Japan International Moving Companies
Japan is a small island with massive influence, importing and exporting over a billion dollars in goods every year. To handle all of this commercial activity, Japan has many international seaports along its coastlines, giving Japanese residents several options for moving overseas.
Unsurprisingly, the Port of Tokyo is a major player in international shipping, offering several terminals for general cargo and even two terminals for roll-on/roll-off (RoRo) transport if you wish to ship a vehicle.
The Port of Kobe was one of the most important seaports in the world before it was destroyed by the 1995 earthquake. Still rebuilding, it has since become the fourth busiest port in Japan.
On the west coast of Japan, the Port of Osaka is a major logistical hub that offers container shipping and RoRo options.
Other ports in Japan include those at Sendai, Toyama, Hiro, Yokohama, and many more. The port you choose will depend on your needs and budget, but it is always a benefit to customers to have several options.
Here are some of the other factors you must consider when moving overseas from Japan:
Choosing the Right Container
If you choose to ship your goods by a full container load (FCL), you will be charged for the entire 12 or 6-meter container. If you don’t need that much space, you can choose to ship a less than container load (LCL). In this case, you will only pay for the space that you need.
For the budget-conscious, an LCL makes a lot of sense, but it does have some disadvantages. With an LCL you share the container with one or more customers, who may not all be traveling to the same port that you are. This could mean several weeks’ worth of delays if your container needs to stop at additional ports along the way for loading and unloading. All of this additional handling increases the chances that your goods will get damaged along the way.
If that does not deter you, you can then begin to evaluate what you will and will not bring with you. Obviously under this arrangement, the more you bring, the more you pay. This could be a great time to get some new furniture rather than pay to have it shipped overseas where it may not match the décor of your new home.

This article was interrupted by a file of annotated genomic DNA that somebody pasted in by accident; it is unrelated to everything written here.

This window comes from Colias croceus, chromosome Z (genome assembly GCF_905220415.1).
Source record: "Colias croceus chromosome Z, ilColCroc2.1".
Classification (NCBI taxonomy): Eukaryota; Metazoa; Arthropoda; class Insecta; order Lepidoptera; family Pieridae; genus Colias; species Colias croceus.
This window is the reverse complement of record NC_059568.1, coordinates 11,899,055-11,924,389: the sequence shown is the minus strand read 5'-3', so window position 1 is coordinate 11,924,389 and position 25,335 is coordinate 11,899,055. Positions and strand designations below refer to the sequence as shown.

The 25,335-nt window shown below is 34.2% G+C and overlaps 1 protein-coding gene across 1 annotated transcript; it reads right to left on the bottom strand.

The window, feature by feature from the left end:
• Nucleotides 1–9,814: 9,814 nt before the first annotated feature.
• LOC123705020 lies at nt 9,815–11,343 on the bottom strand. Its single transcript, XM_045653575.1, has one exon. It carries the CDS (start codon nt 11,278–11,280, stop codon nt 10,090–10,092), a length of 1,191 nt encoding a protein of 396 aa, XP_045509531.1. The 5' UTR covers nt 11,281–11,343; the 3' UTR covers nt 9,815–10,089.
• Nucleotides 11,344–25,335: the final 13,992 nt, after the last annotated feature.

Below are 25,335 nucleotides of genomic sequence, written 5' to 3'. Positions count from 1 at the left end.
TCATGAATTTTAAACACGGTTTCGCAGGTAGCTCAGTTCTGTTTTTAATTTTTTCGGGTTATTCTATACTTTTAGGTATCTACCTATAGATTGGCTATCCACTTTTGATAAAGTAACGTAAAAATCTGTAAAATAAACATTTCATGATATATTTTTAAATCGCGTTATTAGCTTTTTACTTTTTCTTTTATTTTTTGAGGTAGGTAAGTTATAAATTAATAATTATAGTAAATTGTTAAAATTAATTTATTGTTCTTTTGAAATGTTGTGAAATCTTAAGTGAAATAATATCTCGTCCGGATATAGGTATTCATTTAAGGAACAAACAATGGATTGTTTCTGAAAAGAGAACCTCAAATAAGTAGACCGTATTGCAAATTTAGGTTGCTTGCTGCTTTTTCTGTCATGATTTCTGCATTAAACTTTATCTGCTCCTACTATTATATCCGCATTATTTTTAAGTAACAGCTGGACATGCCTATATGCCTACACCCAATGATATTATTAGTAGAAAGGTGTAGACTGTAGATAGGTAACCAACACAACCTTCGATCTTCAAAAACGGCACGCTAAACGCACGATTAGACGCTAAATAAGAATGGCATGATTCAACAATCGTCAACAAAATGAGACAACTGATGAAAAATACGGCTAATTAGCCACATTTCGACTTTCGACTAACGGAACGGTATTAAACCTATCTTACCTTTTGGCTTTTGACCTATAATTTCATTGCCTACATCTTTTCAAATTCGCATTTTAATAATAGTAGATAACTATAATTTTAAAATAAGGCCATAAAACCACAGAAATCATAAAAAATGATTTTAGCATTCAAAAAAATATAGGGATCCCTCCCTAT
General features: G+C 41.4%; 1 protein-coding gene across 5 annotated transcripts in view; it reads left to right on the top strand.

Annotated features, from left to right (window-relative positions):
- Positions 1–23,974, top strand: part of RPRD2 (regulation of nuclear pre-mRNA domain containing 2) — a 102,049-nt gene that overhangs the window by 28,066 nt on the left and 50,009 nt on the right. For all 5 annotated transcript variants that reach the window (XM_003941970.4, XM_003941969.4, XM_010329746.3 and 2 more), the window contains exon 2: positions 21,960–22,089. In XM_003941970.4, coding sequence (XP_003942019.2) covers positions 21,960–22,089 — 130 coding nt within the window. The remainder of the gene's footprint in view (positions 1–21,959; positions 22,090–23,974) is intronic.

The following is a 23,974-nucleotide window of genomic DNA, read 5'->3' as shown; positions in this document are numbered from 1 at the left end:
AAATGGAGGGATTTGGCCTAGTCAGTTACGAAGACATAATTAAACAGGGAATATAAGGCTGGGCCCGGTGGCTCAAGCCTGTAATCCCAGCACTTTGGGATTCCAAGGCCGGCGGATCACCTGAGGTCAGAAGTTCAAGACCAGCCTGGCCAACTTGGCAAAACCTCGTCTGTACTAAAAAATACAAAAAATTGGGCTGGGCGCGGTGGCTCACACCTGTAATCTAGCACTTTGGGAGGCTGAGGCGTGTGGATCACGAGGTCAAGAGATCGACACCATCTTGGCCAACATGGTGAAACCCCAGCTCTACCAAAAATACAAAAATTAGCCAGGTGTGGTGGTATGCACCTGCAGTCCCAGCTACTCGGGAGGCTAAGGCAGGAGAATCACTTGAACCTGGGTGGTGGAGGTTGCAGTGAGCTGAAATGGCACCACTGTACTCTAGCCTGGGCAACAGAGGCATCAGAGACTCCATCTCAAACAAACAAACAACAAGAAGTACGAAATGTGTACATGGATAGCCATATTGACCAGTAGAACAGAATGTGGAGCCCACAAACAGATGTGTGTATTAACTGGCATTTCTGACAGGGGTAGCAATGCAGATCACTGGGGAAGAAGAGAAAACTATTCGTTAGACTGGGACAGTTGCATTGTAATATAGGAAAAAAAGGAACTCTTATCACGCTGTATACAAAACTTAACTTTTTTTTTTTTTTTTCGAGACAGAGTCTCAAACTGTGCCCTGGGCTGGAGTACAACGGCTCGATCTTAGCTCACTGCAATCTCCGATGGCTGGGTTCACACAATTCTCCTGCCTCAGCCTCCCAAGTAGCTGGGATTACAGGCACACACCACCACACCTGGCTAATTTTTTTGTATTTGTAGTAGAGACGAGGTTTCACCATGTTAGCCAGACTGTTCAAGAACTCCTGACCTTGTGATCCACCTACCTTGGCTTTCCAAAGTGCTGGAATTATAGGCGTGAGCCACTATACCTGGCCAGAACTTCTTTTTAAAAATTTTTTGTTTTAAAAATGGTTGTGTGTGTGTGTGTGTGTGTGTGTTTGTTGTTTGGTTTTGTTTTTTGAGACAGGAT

Check in with the Embassy or Consulate
Embassies are located in foreign countries for a few reasons. They are a base of operations for the work of diplomacy and hosting fancy dinner parties, but they are also wonderful resources for people looking to move abroad. Before you leave Japan, touch base with the local embassy for the country you are moving to. They can offer valuable advice and guidance for how to navigate the immigration and importation processes.
Then, once you have arrived at your new home, you should check in with your local Japanese embassy to get advice and support as a Japanese expat. They will be able to help you navigate residence and work paperwork and will be there to advocate for you if you have trouble.
Cost of Moving Overseas from Japan
Budgeting for an overseas move can feel hit or miss. Online quotes provide broad international moving estimates that aren’t really helpful. Moving a full, 12-meter container from Tokyo to London is estimated to cost anywhere between ¥1,046,200 – ¥1,415,500. To move that container to Sydney, Australia could cost between ¥800,100 – ¥1,092,400. Most people look at these estimates and wonder how they could possibly set a budget.
It’s true that these estimates are very broad, in part because they are not tailored for your individual circumstances. But don’t despair. When you work with an international shipping company like Three Men and a Truck, you get a personalized quote that includes all aspects of your move, from packing to last mile transport.